This is a great Irish Blessing.
An Irish Buddha could almost have spoken it. It is a calling to be present. To catch a trout you have to be present. You have to be able to listen to the river. You have to be able to read the rhythm and the dance of the river. If you are not present to the river you miss. You have to know the river and then you will know that which lives in the river.
I spent many years between the ages of ten to twenty fishing and reading rivers around my home in the City of Armagh. I would lose all track of time. I would be happy alone on the bank of the Callen river. This would be day or night when I would go seeking that illusive trout. As time went on I learned to know the river. I learned its rhythms. I let the stillness and the meditative silence of being there enter my heart.
Many great teachers have loved rivers.
This Blessing uses the image of a trout as a metaphor for a living energy that lives in flow. I think this trout is a representation of soul. It lives in the essentialness of the flow of the Divine. When you listen, and this means you have to be silent, you will catch. You will catch a glimpse. This is a glimpse of the free flowing being you are.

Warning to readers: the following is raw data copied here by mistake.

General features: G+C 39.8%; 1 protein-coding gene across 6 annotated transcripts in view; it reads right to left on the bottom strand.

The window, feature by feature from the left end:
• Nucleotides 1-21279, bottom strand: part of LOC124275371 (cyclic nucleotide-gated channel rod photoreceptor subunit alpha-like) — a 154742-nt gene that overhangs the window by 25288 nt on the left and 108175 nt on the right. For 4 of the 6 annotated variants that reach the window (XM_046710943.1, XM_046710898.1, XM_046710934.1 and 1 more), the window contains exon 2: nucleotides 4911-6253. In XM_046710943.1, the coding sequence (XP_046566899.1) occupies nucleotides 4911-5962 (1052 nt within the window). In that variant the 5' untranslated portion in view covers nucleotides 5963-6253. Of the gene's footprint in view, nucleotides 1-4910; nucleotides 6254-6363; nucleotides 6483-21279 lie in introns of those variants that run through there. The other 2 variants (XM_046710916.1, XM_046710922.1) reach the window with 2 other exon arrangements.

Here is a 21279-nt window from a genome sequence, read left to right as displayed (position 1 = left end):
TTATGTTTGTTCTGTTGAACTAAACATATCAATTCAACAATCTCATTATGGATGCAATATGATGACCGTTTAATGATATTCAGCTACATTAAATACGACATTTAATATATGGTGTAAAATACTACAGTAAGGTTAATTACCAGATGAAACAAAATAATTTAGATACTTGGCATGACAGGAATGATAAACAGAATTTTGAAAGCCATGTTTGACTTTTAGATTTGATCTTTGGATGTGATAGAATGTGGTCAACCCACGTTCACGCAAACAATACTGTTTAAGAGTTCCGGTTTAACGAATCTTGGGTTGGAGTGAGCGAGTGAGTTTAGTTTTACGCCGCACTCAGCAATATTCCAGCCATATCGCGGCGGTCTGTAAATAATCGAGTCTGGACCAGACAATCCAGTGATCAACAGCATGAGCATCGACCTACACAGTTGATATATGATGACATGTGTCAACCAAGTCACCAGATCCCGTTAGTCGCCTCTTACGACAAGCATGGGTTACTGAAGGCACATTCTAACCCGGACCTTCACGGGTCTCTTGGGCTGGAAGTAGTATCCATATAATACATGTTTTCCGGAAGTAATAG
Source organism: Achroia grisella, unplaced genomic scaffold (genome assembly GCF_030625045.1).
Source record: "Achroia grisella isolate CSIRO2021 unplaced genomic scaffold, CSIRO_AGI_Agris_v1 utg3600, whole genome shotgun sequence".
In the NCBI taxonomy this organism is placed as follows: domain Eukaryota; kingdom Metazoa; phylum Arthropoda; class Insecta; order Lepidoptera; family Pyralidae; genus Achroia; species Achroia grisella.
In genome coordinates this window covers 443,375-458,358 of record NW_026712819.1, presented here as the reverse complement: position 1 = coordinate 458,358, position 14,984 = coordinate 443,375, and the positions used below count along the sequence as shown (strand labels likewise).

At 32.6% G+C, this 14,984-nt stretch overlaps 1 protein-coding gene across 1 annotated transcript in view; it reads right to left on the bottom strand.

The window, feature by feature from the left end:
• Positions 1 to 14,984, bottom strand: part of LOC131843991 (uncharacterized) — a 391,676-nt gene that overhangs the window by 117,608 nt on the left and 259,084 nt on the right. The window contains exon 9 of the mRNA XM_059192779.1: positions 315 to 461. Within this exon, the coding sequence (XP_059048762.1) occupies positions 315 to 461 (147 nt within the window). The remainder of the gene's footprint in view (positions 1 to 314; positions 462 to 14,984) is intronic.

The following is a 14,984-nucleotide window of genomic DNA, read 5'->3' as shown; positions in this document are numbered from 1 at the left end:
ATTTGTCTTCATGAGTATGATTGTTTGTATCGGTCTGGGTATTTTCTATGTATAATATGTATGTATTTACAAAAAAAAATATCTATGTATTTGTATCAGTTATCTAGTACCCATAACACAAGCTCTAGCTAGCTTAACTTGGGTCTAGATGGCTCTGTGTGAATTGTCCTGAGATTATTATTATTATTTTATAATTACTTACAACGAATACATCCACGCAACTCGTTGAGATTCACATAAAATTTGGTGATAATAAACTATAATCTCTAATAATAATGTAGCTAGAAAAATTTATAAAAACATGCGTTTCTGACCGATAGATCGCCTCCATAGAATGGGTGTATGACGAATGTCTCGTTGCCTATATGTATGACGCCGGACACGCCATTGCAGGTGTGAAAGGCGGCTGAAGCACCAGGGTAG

Great teachers have spent time sitting beside rivrs learning to allow wisdom to arise. One of my most recent teachers via the written word is Anthony de Mello. I am presently reading his wonderful book “Walking on Water.” This seems to be an appropriate title for the reflection on this Irish Blessing. This book is subtitled, “Reaching God in our time
I love a story that Anthony de Mello tells in this wonderful book “Walking on water.” Let me share this story with you.